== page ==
David Cameron vows to do “everything necessary to restore order to Britain’s streets as he recalls Parliament and trebles police presence in London. There will be 16,000 officers on patrol tonight.
Speaking outside Downing Street after holding an emergency meeting with Cobra, the Government’s crisis committee, David Cameron condemned the ugly scenes of violence sweeping across Britain.
He said the “sickening scenes” were cases of criminality, “pure and simple, and it has to be confronted and defeated”.
Mr Cameron announced that 16,000 police officers will take to the streets of London tonight, more than double the 6,000 on patrol last night. Mr Cameron said reinforcements have been called in from across the country, and all holiday leave for the Metropolitan Police has been cancelled.
Plastic bullets – never used before during UK disturbances – are being considered as “one of the tactics” available to officers.
There have been 563 arrests so far and 105 people charged following the disorder in London.
Parliament is to be recalled for a day on Thursday, he confirmed, adding that court procedures will be “speeded up” and many more arrests will be made.
If you are old enough to commit these crimes you are old enough to face the consequences. David Cameron
“If you are old enough to commit these crimes you are old enough to face the consequences,” Mr Cameron said.
Mr Cameron cut his holiday short to return to London in the early hours of this morning, after riots spread across the capital for the third night, and beyond to Liverpool, Bristol and Birmingham.
The PM spoke of his huge sympathy of the innocent families and business owners who have suffered at the hand of the rioters.
He added: “I also feel for all those who live in fear because of these appalling scenes that we’ve seen on the streets of our country. People should be in no doubt that we are on the side of the law-abiding people who are appalled by what has happened in their own communities.”
The riots spread from Saturday’s isolated case in Tottenham, which flared up from a demonstration after the death of Mark Duggan, to scores of causeless copycat rampages last night.
Scotland Yard Deputy Assistant Commissioner Stephen Kavanagh said there was a “changing nature” in the make-up of the rioters, with the profile changing “dramatically” last night, ranging from 14 to 17-year-olds to “older groups in cars doing organised looting”.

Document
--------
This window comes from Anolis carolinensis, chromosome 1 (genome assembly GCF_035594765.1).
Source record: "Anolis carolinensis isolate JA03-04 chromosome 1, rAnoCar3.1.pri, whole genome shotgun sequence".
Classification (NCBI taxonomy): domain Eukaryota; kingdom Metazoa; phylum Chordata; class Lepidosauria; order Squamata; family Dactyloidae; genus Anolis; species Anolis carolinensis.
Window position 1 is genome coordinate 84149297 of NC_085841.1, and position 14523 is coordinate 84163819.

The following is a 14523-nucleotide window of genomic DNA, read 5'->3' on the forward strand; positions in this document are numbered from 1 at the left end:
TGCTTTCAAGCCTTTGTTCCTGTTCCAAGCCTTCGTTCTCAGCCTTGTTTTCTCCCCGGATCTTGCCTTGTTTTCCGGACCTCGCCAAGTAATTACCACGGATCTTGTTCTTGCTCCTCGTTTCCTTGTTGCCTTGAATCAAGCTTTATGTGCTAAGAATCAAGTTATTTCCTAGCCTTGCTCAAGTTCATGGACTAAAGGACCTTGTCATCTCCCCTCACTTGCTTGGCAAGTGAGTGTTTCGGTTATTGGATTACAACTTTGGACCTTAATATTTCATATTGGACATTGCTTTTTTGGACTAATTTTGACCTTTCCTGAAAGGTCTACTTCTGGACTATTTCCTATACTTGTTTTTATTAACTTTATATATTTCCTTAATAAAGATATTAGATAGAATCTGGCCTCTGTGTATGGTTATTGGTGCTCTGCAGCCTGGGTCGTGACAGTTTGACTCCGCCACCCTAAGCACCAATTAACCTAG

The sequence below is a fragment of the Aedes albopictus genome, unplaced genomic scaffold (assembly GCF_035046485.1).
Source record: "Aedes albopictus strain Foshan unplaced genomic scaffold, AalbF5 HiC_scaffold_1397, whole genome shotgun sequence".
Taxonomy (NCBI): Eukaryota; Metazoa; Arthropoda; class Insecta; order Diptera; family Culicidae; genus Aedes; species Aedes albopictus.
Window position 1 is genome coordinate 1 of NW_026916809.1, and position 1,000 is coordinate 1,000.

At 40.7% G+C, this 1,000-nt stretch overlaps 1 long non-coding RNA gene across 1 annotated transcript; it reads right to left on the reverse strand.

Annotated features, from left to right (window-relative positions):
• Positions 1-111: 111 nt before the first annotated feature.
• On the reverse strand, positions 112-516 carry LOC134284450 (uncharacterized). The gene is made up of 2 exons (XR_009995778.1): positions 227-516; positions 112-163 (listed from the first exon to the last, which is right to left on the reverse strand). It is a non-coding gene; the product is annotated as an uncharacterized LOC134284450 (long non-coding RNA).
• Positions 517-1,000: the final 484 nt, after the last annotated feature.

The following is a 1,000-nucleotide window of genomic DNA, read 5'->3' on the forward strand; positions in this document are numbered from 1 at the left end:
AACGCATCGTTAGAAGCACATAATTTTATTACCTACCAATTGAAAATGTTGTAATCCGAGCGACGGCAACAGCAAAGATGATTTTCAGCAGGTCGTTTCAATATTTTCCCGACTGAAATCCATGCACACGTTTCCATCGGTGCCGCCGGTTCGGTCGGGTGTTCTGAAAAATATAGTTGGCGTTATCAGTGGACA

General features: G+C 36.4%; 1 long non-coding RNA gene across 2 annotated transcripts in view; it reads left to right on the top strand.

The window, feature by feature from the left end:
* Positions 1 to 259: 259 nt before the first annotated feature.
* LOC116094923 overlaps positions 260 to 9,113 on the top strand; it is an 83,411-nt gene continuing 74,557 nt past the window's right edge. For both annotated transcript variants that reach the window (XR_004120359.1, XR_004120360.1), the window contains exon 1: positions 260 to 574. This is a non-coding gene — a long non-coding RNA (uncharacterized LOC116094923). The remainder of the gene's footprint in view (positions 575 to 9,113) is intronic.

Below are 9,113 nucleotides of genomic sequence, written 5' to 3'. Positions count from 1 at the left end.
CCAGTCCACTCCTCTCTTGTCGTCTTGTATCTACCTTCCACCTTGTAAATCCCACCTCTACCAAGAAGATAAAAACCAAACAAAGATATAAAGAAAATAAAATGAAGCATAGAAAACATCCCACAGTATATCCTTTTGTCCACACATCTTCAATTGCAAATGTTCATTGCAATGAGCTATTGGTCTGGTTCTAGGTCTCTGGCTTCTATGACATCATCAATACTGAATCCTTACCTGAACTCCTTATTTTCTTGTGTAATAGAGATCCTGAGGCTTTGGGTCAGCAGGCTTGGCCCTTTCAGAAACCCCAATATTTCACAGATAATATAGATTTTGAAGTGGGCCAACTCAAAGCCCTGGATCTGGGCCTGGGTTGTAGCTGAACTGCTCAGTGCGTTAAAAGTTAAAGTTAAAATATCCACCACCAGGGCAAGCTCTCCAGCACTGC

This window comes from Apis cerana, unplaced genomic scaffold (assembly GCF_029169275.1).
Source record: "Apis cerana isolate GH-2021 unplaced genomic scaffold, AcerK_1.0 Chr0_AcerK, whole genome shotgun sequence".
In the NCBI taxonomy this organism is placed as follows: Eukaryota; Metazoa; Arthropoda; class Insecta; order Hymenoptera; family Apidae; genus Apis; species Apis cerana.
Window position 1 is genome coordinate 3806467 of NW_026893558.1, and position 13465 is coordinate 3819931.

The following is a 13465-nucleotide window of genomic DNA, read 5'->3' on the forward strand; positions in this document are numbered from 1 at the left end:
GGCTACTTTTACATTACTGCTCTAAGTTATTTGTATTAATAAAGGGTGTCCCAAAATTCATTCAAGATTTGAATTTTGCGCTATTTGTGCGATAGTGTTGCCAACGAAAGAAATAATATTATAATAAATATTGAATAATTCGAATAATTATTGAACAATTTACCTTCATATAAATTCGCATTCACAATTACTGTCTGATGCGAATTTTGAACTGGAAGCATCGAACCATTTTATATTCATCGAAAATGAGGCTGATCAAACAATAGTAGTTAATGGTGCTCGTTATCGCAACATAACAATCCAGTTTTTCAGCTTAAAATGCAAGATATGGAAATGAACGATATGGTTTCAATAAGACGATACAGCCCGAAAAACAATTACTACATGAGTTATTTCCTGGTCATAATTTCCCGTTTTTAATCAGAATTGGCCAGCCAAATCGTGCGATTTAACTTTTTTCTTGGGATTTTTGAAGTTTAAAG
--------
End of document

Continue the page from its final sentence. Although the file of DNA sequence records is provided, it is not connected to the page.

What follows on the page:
This is not about race, faith and class pure and simple. One of the most powerful drivers is about the haves and have-nots. Professor Mike Hardy, Institute of Community Cohesion
E.Nan, a young man from Hackney, east London, said: “We ain’t got no jobs, no money. We heard that other people were getting things for free, so why not us?”
The riots have broken out amid a deepening economic gloom, with the economy struggling to grow as the government imposes deep public spending cuts and tax rises.
“This is not about race, faith and class pure and simple,” said Professor Mike Hardy, Executive Director of the Institute of Community Cohesion. “One of the most powerful drivers is about the haves and have-nots. It’s about those who are excluded.”
MPs will debate action in a recall of Parliament on Thursday, the Prime Minister said.
Keith Vaz, chairman of the Commons Home Affairs select committee, called an emergency meeting for Thursday to consider the terms of reference for an inquiry into the riots. The meeting will not be open to the public.
“It is a tragedy to see that our capital city and other urban centres are being scarred in this way,” he said.
“It is important that we look urgently at the causes and policing of what has happened and establish whether the police require additional resources and powers to tackle riots of this scale.”
Last night was the worst the Met Police has seen in current memory for unacceptable levels of widespread looting, fires and disorder. Scotland Yard
Mr Kavanagh apologised “that London has got to wake up to these scenes” as he revealed 525 people had now been arrested since rioting began on Saturday.
He said resources were stretched “to an extent never seen before” by last night’s “unprecedented” rioting.
Hooded youths ransacked high streets and shopping centres, setting shops and buildings on fire, devastating communities and causing millions of pounds of damage.
Police received almost 20,800 emergency 999 calls last night, 400 per cent more than the usual 5,400.
“Last night was the worst the Metropolitan Police Service has seen in current memory for unacceptable levels of widespread looting, fires and disorder,” a spokesman said.
Announcing plans to draw on support from police forces outside London, Mr Cameron said: “As ever, police officers have shown incredible bravery on our streets in confronting these thugs, but it’s quite clear that we need more, much more police on our streets and we need even more robust police action and it’s that that I’ve been discussing in Cobra this morning.”